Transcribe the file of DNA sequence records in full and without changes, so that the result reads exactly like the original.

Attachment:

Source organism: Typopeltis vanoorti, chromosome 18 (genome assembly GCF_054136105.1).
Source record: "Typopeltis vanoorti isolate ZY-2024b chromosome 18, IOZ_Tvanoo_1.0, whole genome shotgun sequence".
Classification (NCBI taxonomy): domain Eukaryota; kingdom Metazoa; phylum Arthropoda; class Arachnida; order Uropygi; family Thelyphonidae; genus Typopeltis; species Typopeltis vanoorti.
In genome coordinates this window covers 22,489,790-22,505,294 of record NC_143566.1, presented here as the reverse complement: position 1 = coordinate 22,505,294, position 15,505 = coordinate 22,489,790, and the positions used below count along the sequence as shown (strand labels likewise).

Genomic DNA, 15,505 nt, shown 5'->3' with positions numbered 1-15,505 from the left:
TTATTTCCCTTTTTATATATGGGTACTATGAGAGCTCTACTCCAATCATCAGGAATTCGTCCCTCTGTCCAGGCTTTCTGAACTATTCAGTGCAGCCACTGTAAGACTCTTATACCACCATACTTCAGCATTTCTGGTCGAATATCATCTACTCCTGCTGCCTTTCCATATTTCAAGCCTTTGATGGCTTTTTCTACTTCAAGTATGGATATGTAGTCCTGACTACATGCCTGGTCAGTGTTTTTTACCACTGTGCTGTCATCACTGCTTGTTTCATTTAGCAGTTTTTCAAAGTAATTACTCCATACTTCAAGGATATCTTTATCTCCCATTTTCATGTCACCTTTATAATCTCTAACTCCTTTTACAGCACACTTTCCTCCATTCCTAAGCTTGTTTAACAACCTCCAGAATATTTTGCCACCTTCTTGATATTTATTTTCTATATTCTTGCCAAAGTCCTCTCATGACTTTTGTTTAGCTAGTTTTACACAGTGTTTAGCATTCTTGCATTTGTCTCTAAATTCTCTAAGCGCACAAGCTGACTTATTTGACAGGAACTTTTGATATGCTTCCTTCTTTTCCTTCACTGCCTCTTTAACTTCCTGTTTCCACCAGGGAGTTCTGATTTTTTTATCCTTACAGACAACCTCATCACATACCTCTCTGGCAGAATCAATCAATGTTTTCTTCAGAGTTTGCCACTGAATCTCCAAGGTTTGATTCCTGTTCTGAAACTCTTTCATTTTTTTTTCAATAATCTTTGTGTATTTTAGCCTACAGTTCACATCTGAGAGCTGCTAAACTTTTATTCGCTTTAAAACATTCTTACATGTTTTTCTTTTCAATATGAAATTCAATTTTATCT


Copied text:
Source organism: Typopeltis vanoorti, chromosome 18 (genome assembly GCF_054136105.1).
Source record: "Typopeltis vanoorti isolate ZY-2024b chromosome 18, IOZ_Tvanoo_1.0, whole genome shotgun sequence".
Classification (NCBI taxonomy): domain Eukaryota; kingdom Metazoa; phylum Arthropoda; class Arachnida; order Uropygi; family Thelyphonidae; genus Typopeltis; species Typopeltis vanoorti.
In genome coordinates this window covers 22,489,790-22,505,294 of record NC_143566.1, presented here as the reverse complement: position 1 = coordinate 22,505,294, position 15,505 = coordinate 22,489,790, and the positions used below count along the sequence as shown (strand labels likewise).

Genomic DNA, 15,505 nt, shown 5'->3' with positions numbered 1-15,505 from the left:
TTATTTCCCTTTTTATATATGGGTACTATGAGAGCTCTACTCCAATCATCAGGAATTCGTCCCTCTGTCCAGGCTTTCTGAACTATTCAGTGCAGCCACTGTAAGACTCTTATACCACCATACTTCAGCATTTCTGGTCGAATATCATCTACTCCTGCTGCCTTTCCATATTTCAAGCCTTTGATGGCTTTTTCTACTTCAAGTATGGATATGTAGTCCTGACTACATGCCTGGTCAGTGTTTTTTACCACTGTGCTGTCATCACTGCTTGTTTCATTTAGCAGTTTTTCAAAGTAATTACTCCATACTTCAAGGATATCTTTATCTCCCATTTTCATGTCACCTTTATAATCTCTAACTCCTTTTACAGCACACTTTCCTCCATTCCTAAGCTTGTTTAACAACCTCCAGAATATTTTGCCACCTTCTTGATATTTATTTTCTATATTCTTGCCAAAGTCCTCTCATGACTTTTGTTTAGCTAGTTTTACACAGTGTTTAGCATTCTTGCATTTGTCTCTAAATTCTCTAAGCGCACAAGCTGACTTATTTGACAGGAACTTTTGATATGCTTCCTTCTTTTCCTTCACTGCCTCTTTAACTTCCTGTTTCCACCAGGGAGTTCTGATTTTTTTATCCTTACAGACAACCTCATCACATACCTCTCTGGCAGAATCAATCAATGTTTTCTTCAGAGTTTGCCACTGAATCTCCAAGGTTTGATTCCTGTTCTGAAACTCTTTCATTTTTTTTTCAATAATCTTTGTGTATTTTAGCCTACAGTTCACATCTGAGAGCTGCTAAACTTTTATTCGCTTTAAAACATTCTTACATGTTTTTCTTTTCAATATGAAATTCAATTTTATCT